Some years passed…
Eavesdropping from upstairs during a visit home, I heard my mother greeting friends and learned of a new addition to our family. “These are Andrew Lam’s awards,” she said, motioning to a bookshelf displaying my trophies, diplomas, and writing awards. “Andrew Lam” was stressed with a tone of importance. “My son, the Berkeley radical,” my father would say by way of talking about me to his friends. “Parents give birth to children,” adds my mother, “God gives birth to their personalities.”
Later that day, I went out to my parent’s backyard for a swim. It was in mid-September when kids were going back to school and leaves had started to turn colors. Though it was sunny out, the water was very cold. I remember standing on tip-toe for a long time at the pool’s edge, fearing the inevitable plunge, yet longing for the seductive blue water. Then, I closed my eyes, took a breath, and leapt. It was cold. But as I adjusted to the temperature and swam, I couldn’t understand why I hesitated for so long.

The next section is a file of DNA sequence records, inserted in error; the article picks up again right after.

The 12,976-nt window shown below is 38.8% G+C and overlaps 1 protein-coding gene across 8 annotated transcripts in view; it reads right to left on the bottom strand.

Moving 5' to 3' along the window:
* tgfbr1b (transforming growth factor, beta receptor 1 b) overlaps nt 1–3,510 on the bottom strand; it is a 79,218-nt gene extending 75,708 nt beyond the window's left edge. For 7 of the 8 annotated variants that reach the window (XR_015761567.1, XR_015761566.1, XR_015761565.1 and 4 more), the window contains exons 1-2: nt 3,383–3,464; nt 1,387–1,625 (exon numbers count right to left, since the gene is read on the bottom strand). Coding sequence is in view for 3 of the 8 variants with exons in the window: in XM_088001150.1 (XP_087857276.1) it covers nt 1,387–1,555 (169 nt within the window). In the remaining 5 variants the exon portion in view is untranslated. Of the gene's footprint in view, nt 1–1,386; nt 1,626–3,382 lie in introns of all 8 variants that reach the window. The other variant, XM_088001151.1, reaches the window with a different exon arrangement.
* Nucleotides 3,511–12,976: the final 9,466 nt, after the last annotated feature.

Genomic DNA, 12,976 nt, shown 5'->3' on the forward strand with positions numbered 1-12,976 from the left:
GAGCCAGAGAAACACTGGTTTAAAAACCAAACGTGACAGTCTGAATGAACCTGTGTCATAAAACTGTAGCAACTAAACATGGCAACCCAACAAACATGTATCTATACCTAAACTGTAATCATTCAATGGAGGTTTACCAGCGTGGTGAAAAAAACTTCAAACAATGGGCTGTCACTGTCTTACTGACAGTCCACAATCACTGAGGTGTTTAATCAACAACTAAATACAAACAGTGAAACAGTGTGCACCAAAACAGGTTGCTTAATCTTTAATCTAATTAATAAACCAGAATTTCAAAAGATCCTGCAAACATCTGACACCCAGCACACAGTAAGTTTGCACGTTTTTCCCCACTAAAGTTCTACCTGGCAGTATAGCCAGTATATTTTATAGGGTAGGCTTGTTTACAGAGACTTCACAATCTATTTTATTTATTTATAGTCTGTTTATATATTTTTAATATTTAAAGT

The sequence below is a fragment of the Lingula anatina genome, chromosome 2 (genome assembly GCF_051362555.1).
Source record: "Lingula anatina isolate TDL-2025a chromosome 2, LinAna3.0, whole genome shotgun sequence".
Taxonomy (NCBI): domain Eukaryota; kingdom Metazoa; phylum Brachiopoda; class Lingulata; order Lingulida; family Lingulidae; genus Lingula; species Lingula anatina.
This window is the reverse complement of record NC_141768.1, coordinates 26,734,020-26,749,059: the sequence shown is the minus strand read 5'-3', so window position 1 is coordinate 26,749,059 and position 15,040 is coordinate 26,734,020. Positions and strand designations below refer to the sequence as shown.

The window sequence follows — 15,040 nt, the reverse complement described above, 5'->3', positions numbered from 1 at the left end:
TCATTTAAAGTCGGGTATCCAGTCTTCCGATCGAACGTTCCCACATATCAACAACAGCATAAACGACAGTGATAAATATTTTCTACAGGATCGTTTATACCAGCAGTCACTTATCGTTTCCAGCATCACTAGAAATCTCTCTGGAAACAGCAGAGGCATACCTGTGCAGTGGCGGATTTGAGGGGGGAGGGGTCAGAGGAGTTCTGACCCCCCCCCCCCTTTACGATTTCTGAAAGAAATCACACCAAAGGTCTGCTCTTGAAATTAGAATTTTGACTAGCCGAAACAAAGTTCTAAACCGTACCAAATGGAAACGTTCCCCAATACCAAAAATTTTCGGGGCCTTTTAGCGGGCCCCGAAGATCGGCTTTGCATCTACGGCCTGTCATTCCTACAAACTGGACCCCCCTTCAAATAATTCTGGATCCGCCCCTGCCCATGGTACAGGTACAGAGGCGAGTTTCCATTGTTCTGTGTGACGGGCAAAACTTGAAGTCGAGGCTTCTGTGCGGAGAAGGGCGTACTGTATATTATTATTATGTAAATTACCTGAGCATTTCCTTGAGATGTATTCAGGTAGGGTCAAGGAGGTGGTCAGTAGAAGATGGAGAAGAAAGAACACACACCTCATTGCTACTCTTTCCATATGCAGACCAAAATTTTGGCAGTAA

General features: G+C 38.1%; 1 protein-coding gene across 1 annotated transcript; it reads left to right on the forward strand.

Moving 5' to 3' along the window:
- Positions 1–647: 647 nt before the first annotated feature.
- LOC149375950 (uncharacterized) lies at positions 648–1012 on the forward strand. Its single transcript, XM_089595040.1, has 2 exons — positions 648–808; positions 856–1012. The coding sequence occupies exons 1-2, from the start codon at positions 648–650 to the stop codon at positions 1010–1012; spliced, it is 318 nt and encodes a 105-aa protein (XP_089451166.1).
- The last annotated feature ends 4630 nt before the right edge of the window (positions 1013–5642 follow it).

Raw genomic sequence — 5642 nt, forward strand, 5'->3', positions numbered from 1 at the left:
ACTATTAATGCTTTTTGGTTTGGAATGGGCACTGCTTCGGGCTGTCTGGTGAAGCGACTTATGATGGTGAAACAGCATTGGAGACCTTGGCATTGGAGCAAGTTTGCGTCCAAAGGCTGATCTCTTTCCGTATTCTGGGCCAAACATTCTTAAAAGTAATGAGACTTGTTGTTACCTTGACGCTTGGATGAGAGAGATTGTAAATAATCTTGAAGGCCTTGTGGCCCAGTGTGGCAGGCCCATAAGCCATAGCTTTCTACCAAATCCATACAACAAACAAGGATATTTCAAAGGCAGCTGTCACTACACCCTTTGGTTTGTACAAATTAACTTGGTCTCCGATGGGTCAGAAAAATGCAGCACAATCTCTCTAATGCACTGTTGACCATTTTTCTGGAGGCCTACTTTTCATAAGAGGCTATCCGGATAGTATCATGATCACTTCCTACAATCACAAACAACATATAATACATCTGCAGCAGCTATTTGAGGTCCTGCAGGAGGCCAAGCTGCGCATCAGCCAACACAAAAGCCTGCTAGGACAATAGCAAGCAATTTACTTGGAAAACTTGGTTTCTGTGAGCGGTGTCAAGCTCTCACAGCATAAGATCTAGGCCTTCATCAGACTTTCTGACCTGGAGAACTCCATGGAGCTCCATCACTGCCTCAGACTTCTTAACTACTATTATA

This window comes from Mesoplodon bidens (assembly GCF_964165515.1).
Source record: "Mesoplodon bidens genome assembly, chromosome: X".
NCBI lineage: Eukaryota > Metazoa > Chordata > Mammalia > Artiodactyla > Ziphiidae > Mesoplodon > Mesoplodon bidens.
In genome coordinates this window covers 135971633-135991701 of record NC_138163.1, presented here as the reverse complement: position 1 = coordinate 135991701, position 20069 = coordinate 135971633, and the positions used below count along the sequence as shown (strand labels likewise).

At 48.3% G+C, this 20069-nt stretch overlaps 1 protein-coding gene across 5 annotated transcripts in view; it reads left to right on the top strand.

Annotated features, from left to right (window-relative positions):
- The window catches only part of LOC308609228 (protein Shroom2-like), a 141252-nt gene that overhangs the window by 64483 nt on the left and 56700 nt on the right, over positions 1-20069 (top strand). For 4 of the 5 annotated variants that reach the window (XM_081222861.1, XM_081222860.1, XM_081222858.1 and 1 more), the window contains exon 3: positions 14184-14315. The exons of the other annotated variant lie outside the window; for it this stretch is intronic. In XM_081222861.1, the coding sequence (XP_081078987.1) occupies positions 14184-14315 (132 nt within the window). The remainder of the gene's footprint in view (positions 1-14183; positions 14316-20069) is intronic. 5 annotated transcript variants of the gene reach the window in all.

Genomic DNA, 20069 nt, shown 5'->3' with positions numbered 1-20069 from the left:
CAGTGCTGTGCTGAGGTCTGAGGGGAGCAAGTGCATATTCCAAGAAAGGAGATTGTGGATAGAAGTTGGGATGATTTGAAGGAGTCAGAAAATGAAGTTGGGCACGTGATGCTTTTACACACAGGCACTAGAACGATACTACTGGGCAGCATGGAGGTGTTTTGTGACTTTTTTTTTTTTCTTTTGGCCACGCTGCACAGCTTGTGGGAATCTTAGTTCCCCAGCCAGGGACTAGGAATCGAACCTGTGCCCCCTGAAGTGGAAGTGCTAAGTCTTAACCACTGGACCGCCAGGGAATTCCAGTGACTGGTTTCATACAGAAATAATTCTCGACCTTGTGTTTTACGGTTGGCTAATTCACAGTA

Finding and following my passion and path in life is a bit like that. Scary. Delightful. A struggle -- to be sure. But once I dove into the pool, I took to the water. And I kept on swimming.
NAM Senior Editor Andrew Lam is the author of "Perfume Dreams: Reflections on the Vietnamese Diaspora" and "East Eats West: Writing in Two Hemispheres," due out in September.